Obstructive sleep apnea (OSA) and increased left atrial volume (LAV) both independently increase cardiovascular mortality. We hypothesized that treatment of OSA with continuous positive airway pressure (CPAP) may decrease LAV. We retrospectively identified 47 OSA patients receiving CPAP who had echocardiograms done before and after polysomnography. Compliance was defined as CPAP use at-least five nights weekly and 5 h per night. The compliant group (n=23) had a significant decrease in diastolic blood pressure (DBP; 4.4±8.9 mmHg, p<0.05) and mean arterial pressure (MAP; 4.7±10.3 mmHg, p<0.05), while no significant changes were observed in the noncompliant group (n = 24). LAV data were available in 13 compliant and 20 noncompliant patients. LAV decreased nonsignificantly (3.54±6.6 mL, n = 3, p = 0.65) in CPAP-compliant patients, while it increased (15.47±22.3 mL, n=20, p<0.006) in noncompliant patients. Similar changes were seen in the LAV index. Untreated OSA was associated with an increase in LAV and LAV index without significant changes in blood pressure. Treatment of OSA was associated with a decrease in DBP and MAP with a nonsignificant decrease in LAV. Treatment of OSA may prevent adverse left atrial remodeling.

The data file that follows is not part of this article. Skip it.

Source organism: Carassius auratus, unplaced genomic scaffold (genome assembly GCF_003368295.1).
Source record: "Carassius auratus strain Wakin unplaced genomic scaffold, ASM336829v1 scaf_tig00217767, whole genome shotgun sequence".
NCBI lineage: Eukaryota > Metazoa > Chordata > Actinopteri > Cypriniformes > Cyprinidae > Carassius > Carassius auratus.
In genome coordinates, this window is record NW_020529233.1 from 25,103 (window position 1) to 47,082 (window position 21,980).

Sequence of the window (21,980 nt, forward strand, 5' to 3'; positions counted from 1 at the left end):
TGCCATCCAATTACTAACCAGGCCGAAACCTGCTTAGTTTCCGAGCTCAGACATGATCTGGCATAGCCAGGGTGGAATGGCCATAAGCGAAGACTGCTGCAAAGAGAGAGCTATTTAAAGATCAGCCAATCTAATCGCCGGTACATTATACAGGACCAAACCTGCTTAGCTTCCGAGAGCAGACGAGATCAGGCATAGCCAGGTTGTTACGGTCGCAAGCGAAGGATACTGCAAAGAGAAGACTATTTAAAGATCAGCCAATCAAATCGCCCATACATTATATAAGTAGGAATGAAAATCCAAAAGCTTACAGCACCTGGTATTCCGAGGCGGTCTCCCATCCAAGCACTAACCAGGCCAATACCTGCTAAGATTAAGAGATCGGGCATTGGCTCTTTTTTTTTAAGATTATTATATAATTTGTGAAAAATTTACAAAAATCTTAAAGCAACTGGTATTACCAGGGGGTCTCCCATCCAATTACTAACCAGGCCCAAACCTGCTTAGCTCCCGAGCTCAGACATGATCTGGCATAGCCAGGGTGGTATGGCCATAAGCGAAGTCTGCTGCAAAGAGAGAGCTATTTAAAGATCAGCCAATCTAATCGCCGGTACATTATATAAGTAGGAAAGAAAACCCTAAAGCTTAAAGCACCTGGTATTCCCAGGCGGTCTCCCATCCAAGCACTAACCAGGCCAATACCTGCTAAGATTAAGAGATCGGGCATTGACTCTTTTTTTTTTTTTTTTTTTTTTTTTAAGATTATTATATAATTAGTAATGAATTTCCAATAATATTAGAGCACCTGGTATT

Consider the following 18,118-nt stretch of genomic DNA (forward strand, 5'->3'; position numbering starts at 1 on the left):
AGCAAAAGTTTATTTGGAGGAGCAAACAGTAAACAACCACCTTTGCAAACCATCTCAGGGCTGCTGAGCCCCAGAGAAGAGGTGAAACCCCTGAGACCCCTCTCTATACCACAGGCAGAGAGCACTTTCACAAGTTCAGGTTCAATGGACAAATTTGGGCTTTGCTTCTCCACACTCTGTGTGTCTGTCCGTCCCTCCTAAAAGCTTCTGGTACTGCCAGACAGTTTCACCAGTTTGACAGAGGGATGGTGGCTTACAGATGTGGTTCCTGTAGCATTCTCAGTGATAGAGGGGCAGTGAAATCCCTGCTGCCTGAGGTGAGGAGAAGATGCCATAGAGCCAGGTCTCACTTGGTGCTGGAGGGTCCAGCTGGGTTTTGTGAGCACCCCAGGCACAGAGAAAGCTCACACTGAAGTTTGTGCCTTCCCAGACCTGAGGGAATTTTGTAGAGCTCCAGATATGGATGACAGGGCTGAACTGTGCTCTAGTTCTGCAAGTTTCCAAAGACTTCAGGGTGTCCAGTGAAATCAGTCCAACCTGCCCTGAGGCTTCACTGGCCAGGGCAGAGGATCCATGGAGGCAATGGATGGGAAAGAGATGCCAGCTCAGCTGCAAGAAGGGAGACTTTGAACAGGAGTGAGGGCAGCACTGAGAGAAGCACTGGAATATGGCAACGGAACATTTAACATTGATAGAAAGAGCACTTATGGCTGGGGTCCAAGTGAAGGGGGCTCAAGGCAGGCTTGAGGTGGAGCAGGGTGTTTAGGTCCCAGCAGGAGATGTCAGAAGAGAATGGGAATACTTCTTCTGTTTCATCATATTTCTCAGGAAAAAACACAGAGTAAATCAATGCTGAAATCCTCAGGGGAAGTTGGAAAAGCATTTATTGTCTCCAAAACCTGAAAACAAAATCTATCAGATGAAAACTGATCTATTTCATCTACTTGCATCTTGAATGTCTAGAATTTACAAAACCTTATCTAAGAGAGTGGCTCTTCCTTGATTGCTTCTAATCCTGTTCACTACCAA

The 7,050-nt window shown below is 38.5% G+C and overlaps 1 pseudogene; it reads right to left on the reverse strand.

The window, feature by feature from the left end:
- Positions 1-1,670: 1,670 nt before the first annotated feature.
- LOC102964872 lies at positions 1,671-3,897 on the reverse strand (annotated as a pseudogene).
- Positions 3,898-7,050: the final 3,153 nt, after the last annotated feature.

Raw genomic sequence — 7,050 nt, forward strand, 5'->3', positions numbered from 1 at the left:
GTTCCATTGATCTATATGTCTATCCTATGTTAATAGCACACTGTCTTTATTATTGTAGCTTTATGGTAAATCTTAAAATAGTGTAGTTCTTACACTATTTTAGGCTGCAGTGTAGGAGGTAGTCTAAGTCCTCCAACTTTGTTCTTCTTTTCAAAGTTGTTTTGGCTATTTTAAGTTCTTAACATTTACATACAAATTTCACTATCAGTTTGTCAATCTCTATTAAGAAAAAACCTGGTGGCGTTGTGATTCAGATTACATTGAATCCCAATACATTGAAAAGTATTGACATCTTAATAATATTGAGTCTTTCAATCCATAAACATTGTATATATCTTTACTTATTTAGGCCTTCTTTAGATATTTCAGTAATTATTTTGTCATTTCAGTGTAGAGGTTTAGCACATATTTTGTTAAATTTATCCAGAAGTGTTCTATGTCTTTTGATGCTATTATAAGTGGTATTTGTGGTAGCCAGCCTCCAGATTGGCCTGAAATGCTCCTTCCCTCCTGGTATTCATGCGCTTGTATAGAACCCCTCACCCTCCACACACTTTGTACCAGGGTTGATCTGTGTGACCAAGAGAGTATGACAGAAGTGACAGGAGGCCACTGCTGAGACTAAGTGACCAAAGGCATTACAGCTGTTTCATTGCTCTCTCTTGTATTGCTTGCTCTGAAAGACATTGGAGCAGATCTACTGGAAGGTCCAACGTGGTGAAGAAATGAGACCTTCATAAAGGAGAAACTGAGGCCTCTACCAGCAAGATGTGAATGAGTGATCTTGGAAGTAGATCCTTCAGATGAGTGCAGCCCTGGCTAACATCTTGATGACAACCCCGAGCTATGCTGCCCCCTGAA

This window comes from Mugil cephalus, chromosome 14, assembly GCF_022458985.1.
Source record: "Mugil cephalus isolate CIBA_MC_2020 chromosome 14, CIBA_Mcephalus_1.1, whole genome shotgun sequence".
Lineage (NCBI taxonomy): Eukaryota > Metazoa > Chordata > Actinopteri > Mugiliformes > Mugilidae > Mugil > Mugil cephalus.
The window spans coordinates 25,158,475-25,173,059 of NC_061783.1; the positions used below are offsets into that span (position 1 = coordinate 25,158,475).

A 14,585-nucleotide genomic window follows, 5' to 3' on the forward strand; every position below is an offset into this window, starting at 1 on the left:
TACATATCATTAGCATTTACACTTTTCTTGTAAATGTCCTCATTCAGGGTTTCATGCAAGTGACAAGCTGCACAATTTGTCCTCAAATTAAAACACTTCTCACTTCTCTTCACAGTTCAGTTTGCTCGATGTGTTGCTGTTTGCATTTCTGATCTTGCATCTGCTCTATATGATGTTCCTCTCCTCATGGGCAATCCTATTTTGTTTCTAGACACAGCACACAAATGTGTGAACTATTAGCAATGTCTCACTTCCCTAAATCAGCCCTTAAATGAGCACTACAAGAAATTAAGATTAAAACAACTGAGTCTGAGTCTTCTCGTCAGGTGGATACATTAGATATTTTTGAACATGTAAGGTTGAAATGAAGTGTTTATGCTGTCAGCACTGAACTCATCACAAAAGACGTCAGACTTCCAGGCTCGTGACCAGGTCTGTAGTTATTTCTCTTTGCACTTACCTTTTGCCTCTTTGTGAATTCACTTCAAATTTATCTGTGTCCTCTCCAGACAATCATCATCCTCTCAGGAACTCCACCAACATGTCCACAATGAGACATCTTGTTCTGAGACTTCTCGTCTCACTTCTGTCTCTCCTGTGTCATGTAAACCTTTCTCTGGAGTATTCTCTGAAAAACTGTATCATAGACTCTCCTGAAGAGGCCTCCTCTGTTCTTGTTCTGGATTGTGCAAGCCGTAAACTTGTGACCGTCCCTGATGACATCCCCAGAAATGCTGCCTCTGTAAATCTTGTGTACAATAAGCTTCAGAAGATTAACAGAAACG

- Atrial function
- Continuous positive airway pressure
- Sleep apnea
ASJC Scopus subject areas
- Clinical Neurology